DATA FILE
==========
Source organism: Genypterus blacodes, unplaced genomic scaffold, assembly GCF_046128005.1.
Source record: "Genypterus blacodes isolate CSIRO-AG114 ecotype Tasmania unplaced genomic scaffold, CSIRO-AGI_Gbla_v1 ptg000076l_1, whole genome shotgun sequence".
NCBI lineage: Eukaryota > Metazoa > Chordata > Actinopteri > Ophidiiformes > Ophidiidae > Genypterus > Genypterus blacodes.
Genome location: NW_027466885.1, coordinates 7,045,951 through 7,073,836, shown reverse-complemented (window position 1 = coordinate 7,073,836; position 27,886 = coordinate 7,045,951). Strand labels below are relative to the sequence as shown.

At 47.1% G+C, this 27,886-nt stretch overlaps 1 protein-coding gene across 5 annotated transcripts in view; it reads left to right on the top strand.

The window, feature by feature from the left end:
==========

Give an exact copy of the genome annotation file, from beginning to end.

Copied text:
Source organism: Genypterus blacodes, unplaced genomic scaffold, assembly GCF_046128005.1.
Source record: "Genypterus blacodes isolate CSIRO-AG114 ecotype Tasmania unplaced genomic scaffold, CSIRO-AGI_Gbla_v1 ptg000076l_1, whole genome shotgun sequence".
NCBI lineage: Eukaryota > Metazoa > Chordata > Actinopteri > Ophidiiformes > Ophidiidae > Genypterus > Genypterus blacodes.
Genome location: NW_027466885.1, coordinates 7,045,951 through 7,073,836, shown reverse-complemented (window position 1 = coordinate 7,073,836; position 27,886 = coordinate 7,045,951). Strand labels below are relative to the sequence as shown.

At 47.1% G+C, this 27,886-nt stretch overlaps 1 protein-coding gene across 5 annotated transcripts in view; it reads left to right on the top strand.

The window, feature by feature from the left end: